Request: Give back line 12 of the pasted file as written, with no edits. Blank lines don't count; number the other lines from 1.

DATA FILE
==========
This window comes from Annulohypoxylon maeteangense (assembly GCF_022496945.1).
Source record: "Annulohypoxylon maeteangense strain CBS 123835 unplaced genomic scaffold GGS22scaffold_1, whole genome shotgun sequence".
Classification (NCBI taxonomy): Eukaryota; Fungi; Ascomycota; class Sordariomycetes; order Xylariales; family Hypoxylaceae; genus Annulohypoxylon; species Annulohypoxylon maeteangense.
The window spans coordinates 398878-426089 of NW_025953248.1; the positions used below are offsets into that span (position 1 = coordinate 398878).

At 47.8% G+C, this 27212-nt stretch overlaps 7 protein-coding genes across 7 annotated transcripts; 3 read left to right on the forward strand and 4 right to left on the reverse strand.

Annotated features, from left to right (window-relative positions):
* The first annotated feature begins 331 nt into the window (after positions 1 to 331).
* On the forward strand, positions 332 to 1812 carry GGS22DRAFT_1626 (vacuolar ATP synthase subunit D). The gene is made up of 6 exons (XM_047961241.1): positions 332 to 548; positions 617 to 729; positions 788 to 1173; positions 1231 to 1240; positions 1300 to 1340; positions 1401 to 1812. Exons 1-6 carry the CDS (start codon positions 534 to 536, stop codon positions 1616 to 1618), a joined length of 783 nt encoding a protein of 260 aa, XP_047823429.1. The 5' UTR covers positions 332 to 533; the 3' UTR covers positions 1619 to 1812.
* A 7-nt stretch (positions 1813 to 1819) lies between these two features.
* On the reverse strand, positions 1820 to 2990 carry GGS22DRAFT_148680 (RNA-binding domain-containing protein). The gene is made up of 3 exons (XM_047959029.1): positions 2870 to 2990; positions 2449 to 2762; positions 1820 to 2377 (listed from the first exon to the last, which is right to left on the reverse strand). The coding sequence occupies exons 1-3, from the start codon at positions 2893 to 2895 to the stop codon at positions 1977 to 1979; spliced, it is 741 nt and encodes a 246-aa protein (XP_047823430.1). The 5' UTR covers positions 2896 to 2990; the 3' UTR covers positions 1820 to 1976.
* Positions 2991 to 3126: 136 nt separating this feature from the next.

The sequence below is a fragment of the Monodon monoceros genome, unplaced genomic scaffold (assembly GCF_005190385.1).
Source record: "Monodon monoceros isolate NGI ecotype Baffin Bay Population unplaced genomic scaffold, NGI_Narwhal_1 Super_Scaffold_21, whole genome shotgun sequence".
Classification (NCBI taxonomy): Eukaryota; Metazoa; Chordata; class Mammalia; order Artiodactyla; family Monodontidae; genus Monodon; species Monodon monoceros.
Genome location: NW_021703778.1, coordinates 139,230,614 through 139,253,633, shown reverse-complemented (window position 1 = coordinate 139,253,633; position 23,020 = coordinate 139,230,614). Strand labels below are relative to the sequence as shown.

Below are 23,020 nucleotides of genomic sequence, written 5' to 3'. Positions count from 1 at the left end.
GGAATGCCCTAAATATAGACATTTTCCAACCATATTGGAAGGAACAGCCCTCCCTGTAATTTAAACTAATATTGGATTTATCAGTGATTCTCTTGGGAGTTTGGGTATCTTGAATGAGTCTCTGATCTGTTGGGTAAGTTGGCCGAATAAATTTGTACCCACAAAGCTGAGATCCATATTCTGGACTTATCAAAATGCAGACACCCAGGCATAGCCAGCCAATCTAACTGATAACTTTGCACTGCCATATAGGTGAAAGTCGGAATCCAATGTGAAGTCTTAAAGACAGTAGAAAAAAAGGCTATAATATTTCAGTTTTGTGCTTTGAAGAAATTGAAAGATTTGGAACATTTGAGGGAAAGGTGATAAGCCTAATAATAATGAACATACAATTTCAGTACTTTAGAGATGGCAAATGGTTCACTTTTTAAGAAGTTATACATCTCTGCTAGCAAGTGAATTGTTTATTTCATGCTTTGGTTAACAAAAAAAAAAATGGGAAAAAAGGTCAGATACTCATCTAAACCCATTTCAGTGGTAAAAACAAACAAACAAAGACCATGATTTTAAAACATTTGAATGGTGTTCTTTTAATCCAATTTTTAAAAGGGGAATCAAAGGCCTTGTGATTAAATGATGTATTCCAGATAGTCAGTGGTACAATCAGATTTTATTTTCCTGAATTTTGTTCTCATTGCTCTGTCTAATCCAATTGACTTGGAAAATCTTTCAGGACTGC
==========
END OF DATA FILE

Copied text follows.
The sequence below is a fragment of the Monodon monoceros genome, unplaced genomic scaffold (assembly GCF_005190385.1).